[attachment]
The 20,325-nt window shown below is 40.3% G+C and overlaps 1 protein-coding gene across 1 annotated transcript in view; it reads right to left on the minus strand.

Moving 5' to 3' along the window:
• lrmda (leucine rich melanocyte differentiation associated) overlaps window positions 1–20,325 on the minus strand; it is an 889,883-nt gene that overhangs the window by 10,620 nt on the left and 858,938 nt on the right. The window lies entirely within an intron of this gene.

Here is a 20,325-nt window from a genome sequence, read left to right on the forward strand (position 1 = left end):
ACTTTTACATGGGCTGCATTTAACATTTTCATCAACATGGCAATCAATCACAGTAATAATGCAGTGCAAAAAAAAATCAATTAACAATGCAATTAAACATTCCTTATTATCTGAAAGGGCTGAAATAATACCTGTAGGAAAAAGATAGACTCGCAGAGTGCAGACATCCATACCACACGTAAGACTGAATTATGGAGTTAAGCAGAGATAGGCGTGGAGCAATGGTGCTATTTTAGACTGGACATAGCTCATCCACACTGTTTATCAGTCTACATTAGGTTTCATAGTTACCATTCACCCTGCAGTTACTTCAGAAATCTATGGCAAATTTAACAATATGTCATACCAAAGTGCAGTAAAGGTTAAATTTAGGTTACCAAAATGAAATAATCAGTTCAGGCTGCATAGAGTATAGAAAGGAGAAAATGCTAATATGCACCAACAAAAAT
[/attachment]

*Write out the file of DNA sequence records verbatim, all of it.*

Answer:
The 20,325-nt window shown below is 40.3% G+C and overlaps 1 protein-coding gene across 1 annotated transcript in view; it reads right to left on the minus strand.

Moving 5' to 3' along the window:
• lrmda (leucine rich melanocyte differentiation associated) overlaps window positions 1–20,325 on the minus strand; it is an 889,883-nt gene that overhangs the window by 10,620 nt on the left and 858,938 nt on the right. The window lies entirely within an intron of this gene.

Here is a 20,325-nt window from a genome sequence, read left to right on the forward strand (position 1 = left end):
ACTTTTACATGGGCTGCATTTAACATTTTCATCAACATGGCAATCAATCACAGTAATAATGCAGTGCAAAAAAAAATCAATTAACAATGCAATTAAACATTCCTTATTATCTGAAAGGGCTGAAATAATACCTGTAGGAAAAAGATAGACTCGCAGAGTGCAGACATCCATACCACACGTAAGACTGAATTATGGAGTTAAGCAGAGATAGGCGTGGAGCAATGGTGCTATTTTAGACTGGACATAGCTCATCCACACTGTTTATCAGTCTACATTAGGTTTCATAGTTACCATTCACCCTGCAGTTACTTCAGAAATCTATGGCAAATTTAACAATATGTCATACCAAAGTGCAGTAAAGGTTAAATTTAGGTTACCAAAATGAAATAATCAGTTCAGGCTGCATAGAGTATAGAAAGGAGAAAATGCTAATATGCACCAACAAAAAT